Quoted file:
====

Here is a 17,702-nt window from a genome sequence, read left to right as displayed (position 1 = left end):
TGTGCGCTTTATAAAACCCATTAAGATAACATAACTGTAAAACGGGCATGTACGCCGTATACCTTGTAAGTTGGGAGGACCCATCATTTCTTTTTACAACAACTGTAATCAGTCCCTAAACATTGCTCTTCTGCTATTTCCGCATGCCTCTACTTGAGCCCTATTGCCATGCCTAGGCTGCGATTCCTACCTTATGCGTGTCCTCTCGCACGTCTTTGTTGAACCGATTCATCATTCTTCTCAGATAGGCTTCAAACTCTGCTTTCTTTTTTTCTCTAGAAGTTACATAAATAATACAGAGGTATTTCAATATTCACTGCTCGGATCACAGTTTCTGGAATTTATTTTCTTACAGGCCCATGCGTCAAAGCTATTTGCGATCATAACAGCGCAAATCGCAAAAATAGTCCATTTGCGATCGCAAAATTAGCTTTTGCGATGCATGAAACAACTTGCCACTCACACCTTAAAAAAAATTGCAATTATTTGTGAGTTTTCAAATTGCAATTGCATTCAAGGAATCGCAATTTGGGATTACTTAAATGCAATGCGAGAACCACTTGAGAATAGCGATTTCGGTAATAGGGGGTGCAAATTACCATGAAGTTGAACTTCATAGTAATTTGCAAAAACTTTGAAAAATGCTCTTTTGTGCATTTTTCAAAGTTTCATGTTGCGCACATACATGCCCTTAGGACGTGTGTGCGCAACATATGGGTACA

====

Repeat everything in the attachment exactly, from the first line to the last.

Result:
Here is a 17,702-nt window from a genome sequence, read left to right as displayed (position 1 = left end):
TGTGCGCTTTATAAAACCCATTAAGATAACATAACTGTAAAACGGGCATGTACGCCGTATACCTTGTAAGTTGGGAGGACCCATCATTTCTTTTTACAACAACTGTAATCAGTCCCTAAACATTGCTCTTCTGCTATTTCCGCATGCCTCTACTTGAGCCCTATTGCCATGCCTAGGCTGCGATTCCTACCTTATGCGTGTCCTCTCGCACGTCTTTGTTGAACCGATTCATCATTCTTCTCAGATAGGCTTCAAACTCTGCTTTCTTTTTTTCTCTAGAAGTTACATAAATAATACAGAGGTATTTCAATATTCACTGCTCGGATCACAGTTTCTGGAATTTATTTTCTTACAGGCCCATGCGTCAAAGCTATTTGCGATCATAACAGCGCAAATCGCAAAAATAGTCCATTTGCGATCGCAAAATTAGCTTTTGCGATGCATGAAACAACTTGCCACTCACACCTTAAAAAAAATTGCAATTATTTGTGAGTTTTCAAATTGCAATTGCATTCAAGGAATCGCAATTTGGGATTACTTAAATGCAATGCGAGAACCACTTGAGAATAGCGATTTCGGTAATAGGGGGTGCAAATTACCATGAAGTTGAACTTCATAGTAATTTGCAAAAACTTTGAAAAATGCTCTTTTGTGCATTTTTCAAAGTTTCATGTTGCGCACATACATGCCCTTAGGACGTGTGTGCGCAACATATGGGTACA